Blog Archives

Etymology squib: Moknams

Reading old source literature is often dreary kind of work, but it has its occasional rewards: you might find out that some problem you’ve been dwelling on has actually long since received a solution, or at least a sketch to

Tagged with: , , , , , ,
Posted in Etymology

Problems in Indo-European vocalism, part 1

Looking at Indo-European studies has for a while now been giving me an impression that the usual vowel system reconstruction has unnoticed flaws in it. They are different issues from the long-running debate on the reconstruction of the stop system,

Tagged with: , , , , ,
Posted in Reconstruction

On *ü in Mari vs. Proto-Uralic

It is always a low note of sorts when a scientific dispute gets resolved by quietly shifting consensus (e.g. due to proponents of one side passing away) rather than by actual discussion. One of these seems to be the status

Tagged with: , , , ,
Posted in Commentary, Reconstruction

More on umlaut chronology in Samic

I recently proposed that the fission of Proto-Uralic *ä and *e into more open and more close vowels in Samic, depending on the following second-syllable vowels (“stem type”), should be dated already to the dialectal West Uralic era, given that

Tagged with: , , , ,
Posted in Etymology, Reconstruction

Early a-umlaut in West Uralic?

In a footnote to my previous post I passingly speculated that Finnic *ä-backing: *ä-ä > *a-ə (> late Proto-Finnic *a-i : *a-ë-) should perhaps be split in two phases: stem vowel reduction leading to a split from *ä-ə as an

Tagged with: , , , , , ,
Posted in Reconstruction

Notes on Mari stem vowels

Though I often enough blog here about issues of consonantism too, it is clear that the largest challenges remaining in Uralic historical phonology concern vocalism. Our current standard model of Uralic vowel history is mainly rooted in Samic, Finnic, and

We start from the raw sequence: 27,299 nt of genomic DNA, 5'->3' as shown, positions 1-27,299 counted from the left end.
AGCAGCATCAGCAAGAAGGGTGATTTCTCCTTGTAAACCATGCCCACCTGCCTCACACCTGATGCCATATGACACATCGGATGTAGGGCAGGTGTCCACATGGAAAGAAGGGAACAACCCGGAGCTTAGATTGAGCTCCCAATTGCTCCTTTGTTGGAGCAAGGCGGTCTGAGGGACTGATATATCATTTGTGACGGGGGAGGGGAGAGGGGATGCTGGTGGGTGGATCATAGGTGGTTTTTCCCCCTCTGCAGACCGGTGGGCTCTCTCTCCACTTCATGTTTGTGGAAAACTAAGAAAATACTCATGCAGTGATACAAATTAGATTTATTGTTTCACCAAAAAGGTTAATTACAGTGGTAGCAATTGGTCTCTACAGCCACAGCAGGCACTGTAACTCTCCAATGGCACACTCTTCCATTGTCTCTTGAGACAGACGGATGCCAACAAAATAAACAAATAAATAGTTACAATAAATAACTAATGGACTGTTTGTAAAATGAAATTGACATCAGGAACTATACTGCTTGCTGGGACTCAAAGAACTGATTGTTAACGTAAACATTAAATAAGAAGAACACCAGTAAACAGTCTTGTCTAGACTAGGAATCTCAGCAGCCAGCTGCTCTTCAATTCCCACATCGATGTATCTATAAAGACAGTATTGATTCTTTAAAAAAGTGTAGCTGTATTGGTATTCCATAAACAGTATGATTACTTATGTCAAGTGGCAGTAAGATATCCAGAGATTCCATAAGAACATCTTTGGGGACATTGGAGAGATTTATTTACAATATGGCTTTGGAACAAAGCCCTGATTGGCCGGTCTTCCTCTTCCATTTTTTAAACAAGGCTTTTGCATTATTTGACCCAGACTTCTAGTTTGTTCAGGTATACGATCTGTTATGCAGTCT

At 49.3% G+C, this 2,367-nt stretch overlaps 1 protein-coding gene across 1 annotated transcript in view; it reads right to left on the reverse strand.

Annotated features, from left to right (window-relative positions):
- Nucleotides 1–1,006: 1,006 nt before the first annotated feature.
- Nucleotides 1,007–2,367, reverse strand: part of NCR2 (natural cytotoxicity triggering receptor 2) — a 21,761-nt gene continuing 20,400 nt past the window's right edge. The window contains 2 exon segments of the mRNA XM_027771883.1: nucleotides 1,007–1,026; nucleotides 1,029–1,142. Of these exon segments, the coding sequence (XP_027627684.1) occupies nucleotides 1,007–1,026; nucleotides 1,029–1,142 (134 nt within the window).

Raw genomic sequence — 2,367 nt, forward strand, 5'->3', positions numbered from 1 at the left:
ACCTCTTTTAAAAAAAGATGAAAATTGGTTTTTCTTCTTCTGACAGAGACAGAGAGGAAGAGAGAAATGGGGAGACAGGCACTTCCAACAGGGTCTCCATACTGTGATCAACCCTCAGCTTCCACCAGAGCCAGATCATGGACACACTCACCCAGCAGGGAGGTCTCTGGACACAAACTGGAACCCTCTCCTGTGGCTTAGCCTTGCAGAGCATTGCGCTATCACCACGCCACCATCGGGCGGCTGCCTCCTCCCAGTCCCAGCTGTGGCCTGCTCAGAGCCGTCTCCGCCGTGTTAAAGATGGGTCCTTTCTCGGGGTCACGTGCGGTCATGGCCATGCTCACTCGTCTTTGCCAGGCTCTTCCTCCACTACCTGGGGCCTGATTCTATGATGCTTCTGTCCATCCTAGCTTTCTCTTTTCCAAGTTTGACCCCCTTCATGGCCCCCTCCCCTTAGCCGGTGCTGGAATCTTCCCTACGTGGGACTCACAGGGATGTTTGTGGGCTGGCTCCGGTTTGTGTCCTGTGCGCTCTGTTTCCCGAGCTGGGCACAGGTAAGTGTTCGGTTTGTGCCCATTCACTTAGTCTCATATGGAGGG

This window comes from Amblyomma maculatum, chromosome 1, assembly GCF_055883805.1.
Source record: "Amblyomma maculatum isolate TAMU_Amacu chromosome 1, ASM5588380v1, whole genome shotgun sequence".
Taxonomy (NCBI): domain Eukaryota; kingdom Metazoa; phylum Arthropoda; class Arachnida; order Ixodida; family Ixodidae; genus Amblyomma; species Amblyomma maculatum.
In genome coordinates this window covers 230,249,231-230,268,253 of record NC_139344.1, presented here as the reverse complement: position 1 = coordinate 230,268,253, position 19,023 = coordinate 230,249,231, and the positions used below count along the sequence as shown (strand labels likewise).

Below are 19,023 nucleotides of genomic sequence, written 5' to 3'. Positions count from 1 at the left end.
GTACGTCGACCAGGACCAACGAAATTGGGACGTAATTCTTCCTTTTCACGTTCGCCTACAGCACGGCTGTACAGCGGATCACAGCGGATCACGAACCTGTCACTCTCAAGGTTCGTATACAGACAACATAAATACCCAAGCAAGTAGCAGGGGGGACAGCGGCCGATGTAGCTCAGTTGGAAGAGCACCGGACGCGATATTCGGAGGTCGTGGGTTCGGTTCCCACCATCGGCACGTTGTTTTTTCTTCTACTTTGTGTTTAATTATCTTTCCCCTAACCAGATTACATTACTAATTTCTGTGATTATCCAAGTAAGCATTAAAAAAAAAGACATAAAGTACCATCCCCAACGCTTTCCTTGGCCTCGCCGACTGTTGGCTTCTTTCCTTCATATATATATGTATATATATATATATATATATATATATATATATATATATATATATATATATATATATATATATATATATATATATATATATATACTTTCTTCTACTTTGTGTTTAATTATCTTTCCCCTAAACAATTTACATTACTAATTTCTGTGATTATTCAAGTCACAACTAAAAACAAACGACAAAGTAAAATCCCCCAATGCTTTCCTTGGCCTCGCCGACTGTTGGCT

Tagged with: , , , , ,
Posted in Reconstruction

*ä-backing in Finnic, part 1: Overview

Over the last few years, one of the more interesting research topics in Uralic historical phonology and etymological phonology has been the Finnic sound change *ä-ä > *a-ə. Not only does this turn out to explain numerous other puzzles in

Tagged with: , , , , ,
Posted in Reconstruction

Finnic o-umlaut, continued

I’ve often seen the Finnic languages considered to demonstrate that vowel harmony acts a counterforce to the common tendency for second-syllable (“stem”) vowels to trigger various conditional developments (umlauts) of first-syllable (“root”) vowels. At least within the larger Uralic comparative

Tagged with: , , , ,
Posted in Commentary, Etymology

Some observations on Votic õ versus o

One of the bigger open problems of Finnic historical phonology is the shift *o > õ in Southern Finnic. The non-front non-open illabial vowel õ found across Southern Finnic — the exact realization varies from /ɤ/ to /ɨ/ — most

Tagged with: , , , , ,
Posted in Reconstruction

Close vowel reduction in Samoyedic

A well-known feature of the Samoyedic languages is a split development of Proto-Uralic *u. The standard analysis (as first proposed, IIUC, by Janhunen 1981) is that this occurred depending on the original stem type. *u becomes *ə before original 2nd

Tagged with: , , , , ,
Posted in Reconstruction

Enter your email address to follow this blog and receive notifications of new posts by email.